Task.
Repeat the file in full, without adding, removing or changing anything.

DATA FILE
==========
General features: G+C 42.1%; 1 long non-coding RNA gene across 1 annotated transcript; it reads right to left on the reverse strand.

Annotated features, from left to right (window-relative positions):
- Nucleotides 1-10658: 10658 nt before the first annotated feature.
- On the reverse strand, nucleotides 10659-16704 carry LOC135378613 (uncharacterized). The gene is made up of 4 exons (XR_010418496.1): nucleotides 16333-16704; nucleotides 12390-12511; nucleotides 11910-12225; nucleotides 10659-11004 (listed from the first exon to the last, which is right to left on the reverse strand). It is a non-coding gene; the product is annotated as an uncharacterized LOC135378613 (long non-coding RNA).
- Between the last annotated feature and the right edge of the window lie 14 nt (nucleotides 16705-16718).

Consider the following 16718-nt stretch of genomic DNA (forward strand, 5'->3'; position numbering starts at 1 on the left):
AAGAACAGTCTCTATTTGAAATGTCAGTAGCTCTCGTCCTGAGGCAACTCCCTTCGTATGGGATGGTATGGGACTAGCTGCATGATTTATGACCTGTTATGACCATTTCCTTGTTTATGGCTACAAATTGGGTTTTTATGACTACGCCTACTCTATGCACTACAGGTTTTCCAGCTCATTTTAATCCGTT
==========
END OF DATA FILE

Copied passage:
General features: G+C 42.1%; 1 long non-coding RNA gene across 1 annotated transcript; it reads right to left on the reverse strand.

Annotated features, from left to right (window-relative positions):
- Nucleotides 1-10658: 10658 nt before the first annotated feature.
- On the reverse strand, nucleotides 10659-16704 carry LOC135378613 (uncharacterized). The gene is made up of 4 exons (XR_010418496.1): nucleotides 16333-16704; nucleotides 12390-12511; nucleotides 11910-12225; nucleotides 10659-11004 (listed from the first exon to the last, which is right to left on the reverse strand). It is a non-coding gene; the product is annotated as an uncharacterized LOC135378613 (long non-coding RNA).
- Between the last annotated feature and the right edge of the window lie 14 nt (nucleotides 16705-16718).

Consider the following 16718-nt stretch of genomic DNA (forward strand, 5'->3'; position numbering starts at 1 on the left):
AAGAACAGTCTCTATTTGAAATGTCAGTAGCTCTCGTCCTGAGGCAACTCCCTTCGTATGGGATGGTATGGGACTAGCTGCATGATTTATGACCTGTTATGACCATTTCCTTGTTTATGGCTACAAATTGGGTTTTTATGACTACGCCTACTCTATGCACTACAGGTTTTCCAGCTCATTTTAATCCGTT